As GOOD's resident Canadian, I will herein explain the mysterious holiday known as Canadian Thanksgiving. If I missed any of your burning questions, you can put them in the comments.
So, when is it?
Happy Canadian Thanksgiving!
Why is it called Canadian Thanksgiving?
It's not. In Canada, it's just called Thanksgiving.
But why is it so early in the fall?
Because Canada is colder and the harvest ends sooner.
If you were in Canada with your family, what would be for dinner?
Same stuff: turkey, cranberry sauce, stuffing, gravy, and mashed potatoes, which, if you're my grandmother, you mix with turnips. Also, candied yams. And pumpkin pie for dessert.
Does everyone crowd around the TV after dinner to watch football?
The guys do, yeah.
Is it always on October 11th?
No. Since 1957, it's been celebrated on the second Monday in October. Before that, it was celebrated on November 11, which is the date of another mysterious Canadian holiday called Remembrance Day, when you make sure to call your grandfather, or anyone else you know who fought in a war. Long before it had National Holiday status, however, the harvest was celebrated by natives.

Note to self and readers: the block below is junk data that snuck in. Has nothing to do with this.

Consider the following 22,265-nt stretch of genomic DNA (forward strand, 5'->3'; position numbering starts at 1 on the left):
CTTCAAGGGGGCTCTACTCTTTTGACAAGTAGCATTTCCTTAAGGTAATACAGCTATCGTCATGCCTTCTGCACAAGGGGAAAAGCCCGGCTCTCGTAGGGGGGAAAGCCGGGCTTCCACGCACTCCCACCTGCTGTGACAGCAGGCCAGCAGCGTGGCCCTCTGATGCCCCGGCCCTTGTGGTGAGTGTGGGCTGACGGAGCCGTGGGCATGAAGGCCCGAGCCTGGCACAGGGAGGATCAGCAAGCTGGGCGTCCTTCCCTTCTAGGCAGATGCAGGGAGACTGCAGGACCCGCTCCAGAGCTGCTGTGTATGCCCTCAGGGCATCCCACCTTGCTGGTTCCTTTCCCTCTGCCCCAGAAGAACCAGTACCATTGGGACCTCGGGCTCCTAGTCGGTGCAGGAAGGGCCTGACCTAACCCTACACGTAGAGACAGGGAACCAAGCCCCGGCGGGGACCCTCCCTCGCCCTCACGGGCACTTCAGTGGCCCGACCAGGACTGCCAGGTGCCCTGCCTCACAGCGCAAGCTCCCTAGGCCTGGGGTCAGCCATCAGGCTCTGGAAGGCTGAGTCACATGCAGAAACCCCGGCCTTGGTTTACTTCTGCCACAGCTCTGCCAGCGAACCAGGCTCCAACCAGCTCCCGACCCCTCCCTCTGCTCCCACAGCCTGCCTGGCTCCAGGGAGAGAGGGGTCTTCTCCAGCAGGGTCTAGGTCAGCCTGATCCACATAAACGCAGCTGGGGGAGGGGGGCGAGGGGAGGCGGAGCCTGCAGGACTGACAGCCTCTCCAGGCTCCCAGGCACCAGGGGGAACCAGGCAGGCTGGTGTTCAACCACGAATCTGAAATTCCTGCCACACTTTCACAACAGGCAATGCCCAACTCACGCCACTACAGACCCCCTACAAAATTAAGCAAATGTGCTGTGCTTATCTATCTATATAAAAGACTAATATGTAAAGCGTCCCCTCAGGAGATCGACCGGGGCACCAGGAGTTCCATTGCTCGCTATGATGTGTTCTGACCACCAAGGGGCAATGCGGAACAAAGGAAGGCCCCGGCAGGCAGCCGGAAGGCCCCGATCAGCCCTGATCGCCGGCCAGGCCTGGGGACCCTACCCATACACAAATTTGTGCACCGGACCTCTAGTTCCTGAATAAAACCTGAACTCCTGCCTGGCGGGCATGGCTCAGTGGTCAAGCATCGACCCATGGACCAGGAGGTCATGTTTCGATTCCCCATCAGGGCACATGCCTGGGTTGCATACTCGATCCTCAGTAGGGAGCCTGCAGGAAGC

What's the holiday all about?
It's a celebration of the harvest, where you give thanks (to God, technically) for all the food you get to eat. For the most part, it's celebrated as a secular holiday, though.
What about settlers and Pilgrims—are they involved?
According to Google, the first Canadian Thanksgiving was celebrated in 1578 when a lost English explorer named Martin Frobisher landed in what is now the butt of many Canadian jokes—Newfoundland. But as a public-school-educated kid who was taught all kinds of Canadian things growing up, that's the first I've ever heard of it, or him.
So, really, it's all about the food.
Do Canadians have their big dinner on the actual day of Thanksgiving?
Canadians are practical and Monday is a school night, so usually not. The big dinner is traditionally the night before, on the Sunday.
Are things closed on Thanksgiving like they are in the Unites States?
Yes, although if you live in Nova Scotia, Newfoundland, or Prince Edward Island it's not a statutory holiday, which means it's not a paid day off. But most stores are closed.
Is the day after Thanksgiving the biggest shopping day of the year?
Nope. That would be Boxing Day, yet another mysterious Canadian holiday, which is the day after Christmas. It's when everyone returns the stuff they got for the stuff they actually want, but for cheaper.